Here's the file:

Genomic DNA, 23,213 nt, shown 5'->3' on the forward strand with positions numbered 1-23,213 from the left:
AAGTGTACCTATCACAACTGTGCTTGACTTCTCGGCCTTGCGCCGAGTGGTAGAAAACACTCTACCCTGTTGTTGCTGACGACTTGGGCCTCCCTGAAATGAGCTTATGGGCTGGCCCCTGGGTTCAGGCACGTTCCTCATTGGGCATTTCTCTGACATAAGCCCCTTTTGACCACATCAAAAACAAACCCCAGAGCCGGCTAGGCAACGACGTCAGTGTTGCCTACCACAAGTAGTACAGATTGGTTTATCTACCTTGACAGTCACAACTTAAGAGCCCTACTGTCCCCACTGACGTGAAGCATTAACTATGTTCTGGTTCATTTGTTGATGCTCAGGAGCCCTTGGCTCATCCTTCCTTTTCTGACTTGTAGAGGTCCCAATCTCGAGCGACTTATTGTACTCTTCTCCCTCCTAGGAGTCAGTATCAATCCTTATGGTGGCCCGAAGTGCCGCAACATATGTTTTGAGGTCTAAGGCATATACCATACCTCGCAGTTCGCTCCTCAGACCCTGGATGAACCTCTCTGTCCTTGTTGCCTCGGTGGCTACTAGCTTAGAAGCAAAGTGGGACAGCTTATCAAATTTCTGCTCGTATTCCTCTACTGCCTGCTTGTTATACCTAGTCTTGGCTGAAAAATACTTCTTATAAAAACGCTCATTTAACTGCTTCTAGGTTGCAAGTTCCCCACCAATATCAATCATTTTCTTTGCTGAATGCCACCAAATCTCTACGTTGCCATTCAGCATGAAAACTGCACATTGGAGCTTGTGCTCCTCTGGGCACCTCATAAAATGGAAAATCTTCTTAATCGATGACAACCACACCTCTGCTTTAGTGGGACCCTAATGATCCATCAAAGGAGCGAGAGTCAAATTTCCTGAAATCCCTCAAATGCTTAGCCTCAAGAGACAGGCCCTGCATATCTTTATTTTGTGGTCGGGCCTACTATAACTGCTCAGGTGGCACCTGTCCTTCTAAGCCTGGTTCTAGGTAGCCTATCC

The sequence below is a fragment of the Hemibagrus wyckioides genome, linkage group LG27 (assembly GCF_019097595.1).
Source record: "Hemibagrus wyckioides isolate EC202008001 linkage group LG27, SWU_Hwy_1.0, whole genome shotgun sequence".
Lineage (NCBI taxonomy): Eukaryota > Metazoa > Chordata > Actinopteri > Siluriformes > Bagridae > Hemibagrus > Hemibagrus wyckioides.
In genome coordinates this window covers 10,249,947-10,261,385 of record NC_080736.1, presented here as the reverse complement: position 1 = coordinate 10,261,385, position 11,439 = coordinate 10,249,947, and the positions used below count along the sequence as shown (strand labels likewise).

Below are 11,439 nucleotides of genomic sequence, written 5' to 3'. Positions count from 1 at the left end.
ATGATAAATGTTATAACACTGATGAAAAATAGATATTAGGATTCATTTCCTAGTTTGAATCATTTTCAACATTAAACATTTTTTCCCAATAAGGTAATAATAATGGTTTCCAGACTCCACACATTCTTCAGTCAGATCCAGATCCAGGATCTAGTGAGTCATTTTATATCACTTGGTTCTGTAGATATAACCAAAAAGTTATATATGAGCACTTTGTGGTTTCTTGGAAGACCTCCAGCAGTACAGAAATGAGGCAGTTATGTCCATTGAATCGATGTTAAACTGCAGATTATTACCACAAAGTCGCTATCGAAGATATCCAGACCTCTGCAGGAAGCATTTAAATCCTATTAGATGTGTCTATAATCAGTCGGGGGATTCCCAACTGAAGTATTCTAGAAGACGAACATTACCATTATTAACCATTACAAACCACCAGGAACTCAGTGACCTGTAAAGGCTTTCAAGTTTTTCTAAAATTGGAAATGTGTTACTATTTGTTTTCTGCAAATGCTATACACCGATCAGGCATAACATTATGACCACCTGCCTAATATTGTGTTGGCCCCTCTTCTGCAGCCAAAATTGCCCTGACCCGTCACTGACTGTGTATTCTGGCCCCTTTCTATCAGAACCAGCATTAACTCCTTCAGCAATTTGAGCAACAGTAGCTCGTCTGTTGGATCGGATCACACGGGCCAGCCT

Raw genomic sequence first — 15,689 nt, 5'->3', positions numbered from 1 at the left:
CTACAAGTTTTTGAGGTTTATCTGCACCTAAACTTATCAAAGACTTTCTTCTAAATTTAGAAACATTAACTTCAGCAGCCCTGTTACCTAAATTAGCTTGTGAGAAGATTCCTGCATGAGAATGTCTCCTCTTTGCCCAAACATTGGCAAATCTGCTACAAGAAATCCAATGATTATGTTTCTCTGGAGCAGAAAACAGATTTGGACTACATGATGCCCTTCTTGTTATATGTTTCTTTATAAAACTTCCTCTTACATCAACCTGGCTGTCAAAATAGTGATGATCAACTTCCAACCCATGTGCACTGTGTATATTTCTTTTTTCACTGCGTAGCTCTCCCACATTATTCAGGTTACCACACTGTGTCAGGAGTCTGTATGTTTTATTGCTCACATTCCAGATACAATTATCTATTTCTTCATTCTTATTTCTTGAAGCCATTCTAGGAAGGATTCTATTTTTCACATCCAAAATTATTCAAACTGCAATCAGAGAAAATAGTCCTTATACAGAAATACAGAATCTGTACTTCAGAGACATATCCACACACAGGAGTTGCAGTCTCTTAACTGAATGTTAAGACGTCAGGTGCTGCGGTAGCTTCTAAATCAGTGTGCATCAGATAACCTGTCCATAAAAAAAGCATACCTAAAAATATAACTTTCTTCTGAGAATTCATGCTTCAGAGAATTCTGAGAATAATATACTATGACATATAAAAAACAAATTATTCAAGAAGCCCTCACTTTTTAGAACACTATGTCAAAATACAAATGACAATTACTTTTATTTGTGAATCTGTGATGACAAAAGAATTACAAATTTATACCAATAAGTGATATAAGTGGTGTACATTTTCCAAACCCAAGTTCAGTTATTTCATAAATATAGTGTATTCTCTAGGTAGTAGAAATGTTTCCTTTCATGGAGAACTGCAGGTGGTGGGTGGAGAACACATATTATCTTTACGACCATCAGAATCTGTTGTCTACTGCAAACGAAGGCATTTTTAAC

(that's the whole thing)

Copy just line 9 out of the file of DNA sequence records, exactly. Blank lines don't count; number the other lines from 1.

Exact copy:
Raw genomic sequence first — 15,689 nt, 5'->3', positions numbered from 1 at the left: